When Vanes signed with King, he had been off for nearly a year following his loss to Erislandy Lara and hence the perceived $300 grand signing bonus was an easy sell for Martirosyan. What Vanes didn’t realize, however, was that King never intended for this gesture to be a signing bonus. As DKP Public Relations representative Steve Brener stated to The Fight City, it was simply a loan that King would be expecting a return on.
“I thought that since he’s giving me $300 grand he would try to get that money back by giving me fights,” said Vanes, who expected Don to resurrect his career in an attempt to get a return on his investment. Instead, Martirosyan waited 14 months on the sidelines before getting a call on two weeks’ notice to face Gennady Golovkin in a last minute attempt to save the show at the StubHub center. It would be his first fight in nearly two years.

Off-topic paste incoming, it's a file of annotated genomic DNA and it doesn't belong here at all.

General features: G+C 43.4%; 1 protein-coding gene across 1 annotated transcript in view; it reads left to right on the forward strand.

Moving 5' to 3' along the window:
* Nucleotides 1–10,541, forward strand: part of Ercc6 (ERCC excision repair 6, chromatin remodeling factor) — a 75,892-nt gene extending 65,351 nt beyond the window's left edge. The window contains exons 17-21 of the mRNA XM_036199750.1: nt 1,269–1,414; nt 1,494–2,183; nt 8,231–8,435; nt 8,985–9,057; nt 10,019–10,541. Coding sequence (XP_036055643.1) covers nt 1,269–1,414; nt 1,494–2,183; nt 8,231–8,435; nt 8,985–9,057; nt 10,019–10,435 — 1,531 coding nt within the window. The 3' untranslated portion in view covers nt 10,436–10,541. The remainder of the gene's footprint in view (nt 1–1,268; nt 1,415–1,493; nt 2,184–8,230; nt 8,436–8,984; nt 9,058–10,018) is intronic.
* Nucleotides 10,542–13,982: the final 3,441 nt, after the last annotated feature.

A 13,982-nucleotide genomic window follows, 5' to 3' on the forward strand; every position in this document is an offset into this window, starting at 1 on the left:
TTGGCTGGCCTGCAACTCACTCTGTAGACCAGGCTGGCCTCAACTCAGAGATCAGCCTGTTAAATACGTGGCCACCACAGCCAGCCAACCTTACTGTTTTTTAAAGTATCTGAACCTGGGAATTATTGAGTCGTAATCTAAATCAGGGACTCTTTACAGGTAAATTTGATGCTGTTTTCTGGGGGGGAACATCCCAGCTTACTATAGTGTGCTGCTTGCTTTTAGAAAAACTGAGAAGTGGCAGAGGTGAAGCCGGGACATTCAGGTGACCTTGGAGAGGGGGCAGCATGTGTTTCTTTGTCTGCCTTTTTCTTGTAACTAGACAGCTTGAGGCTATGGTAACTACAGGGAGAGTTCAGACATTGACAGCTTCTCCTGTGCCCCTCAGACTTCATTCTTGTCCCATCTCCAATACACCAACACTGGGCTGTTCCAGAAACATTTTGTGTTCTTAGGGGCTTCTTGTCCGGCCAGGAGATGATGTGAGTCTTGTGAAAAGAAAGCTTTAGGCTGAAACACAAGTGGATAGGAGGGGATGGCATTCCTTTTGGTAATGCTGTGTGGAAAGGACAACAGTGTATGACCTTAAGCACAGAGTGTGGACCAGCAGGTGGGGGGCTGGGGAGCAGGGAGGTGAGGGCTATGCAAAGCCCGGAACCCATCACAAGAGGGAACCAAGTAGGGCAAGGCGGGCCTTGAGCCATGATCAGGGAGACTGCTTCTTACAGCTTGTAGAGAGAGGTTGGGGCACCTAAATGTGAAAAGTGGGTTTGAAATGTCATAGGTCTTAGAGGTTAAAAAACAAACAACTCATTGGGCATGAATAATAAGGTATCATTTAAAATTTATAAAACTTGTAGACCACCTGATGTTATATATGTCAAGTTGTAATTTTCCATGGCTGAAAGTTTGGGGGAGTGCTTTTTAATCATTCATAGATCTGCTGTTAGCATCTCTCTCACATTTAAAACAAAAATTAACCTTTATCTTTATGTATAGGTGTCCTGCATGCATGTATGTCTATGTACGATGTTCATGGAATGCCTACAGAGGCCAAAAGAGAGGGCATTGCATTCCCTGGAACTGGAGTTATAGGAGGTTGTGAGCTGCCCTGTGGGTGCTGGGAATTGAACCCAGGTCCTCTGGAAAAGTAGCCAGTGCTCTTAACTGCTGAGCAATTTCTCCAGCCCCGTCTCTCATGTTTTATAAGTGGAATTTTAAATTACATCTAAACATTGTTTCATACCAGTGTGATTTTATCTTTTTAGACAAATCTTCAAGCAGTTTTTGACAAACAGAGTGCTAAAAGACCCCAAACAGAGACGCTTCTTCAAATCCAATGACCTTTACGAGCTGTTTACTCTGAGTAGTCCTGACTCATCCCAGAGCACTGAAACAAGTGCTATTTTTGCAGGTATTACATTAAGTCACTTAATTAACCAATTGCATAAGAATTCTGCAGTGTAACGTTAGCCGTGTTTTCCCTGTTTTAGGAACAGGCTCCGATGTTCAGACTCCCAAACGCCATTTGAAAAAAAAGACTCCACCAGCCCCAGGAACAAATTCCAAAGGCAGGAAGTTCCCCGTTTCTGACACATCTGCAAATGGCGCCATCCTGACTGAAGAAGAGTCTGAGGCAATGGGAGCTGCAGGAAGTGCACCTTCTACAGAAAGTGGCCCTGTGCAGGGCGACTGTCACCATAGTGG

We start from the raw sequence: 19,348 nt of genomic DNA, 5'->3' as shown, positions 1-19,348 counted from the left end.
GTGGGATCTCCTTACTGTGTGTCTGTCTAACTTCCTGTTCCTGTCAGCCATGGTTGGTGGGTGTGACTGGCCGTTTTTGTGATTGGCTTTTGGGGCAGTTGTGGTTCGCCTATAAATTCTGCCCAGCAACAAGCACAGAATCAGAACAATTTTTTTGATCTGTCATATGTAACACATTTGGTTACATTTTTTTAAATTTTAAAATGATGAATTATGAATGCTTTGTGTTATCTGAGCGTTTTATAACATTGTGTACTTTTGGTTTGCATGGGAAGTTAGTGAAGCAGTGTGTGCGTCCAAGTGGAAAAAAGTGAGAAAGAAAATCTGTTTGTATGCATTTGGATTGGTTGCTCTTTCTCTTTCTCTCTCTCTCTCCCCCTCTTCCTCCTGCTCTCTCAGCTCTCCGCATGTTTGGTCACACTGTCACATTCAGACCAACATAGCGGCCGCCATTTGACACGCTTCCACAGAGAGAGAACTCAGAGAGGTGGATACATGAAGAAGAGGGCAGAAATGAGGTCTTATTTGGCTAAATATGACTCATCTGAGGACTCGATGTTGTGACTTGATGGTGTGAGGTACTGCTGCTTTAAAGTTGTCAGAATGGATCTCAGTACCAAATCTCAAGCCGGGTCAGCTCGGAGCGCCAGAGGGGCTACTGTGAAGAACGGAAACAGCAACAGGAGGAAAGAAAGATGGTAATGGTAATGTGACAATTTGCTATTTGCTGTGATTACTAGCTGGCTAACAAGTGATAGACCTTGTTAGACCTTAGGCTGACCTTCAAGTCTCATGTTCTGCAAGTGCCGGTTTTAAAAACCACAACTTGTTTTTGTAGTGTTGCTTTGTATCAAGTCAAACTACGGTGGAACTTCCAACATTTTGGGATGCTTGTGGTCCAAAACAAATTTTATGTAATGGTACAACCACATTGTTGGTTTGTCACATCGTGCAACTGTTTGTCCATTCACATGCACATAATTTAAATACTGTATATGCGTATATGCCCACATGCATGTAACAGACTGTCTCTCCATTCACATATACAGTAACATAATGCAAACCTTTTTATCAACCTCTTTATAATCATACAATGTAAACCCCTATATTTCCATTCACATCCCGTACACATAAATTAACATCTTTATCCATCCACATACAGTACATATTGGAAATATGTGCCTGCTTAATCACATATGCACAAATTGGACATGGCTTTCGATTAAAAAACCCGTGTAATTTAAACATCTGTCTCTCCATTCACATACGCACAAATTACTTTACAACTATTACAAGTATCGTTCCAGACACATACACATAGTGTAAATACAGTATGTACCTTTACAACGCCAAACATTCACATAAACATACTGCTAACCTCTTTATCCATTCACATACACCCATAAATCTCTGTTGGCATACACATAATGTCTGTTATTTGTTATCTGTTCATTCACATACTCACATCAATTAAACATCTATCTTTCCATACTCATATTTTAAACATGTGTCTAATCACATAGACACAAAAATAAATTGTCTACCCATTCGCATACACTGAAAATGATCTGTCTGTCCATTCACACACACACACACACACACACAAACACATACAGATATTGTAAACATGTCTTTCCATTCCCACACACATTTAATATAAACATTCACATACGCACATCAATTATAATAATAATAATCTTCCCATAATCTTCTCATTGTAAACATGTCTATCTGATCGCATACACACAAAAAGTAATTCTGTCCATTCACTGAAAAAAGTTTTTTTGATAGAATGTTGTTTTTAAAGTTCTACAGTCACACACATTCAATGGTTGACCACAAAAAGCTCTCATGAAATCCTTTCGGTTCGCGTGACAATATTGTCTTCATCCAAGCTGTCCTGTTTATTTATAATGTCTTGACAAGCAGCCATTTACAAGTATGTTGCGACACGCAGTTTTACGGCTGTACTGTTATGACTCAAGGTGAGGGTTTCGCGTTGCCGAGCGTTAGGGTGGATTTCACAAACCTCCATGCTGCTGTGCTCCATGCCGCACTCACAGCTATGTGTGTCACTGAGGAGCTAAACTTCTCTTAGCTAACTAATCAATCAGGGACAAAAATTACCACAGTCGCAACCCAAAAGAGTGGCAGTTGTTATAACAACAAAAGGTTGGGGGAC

Vanes’s purse was reported to be $225 thousand, but according to Martirosyan he was supposed to take home almost double that. But then King wanted his $300 grand signing bonus back.
“We get attorneys involved and decided to divide it fifty-fifty, so we’re both supposed to get $200 grand. But when the fight was done, I get a check for only $160 000, with King saying the difference was his fee.”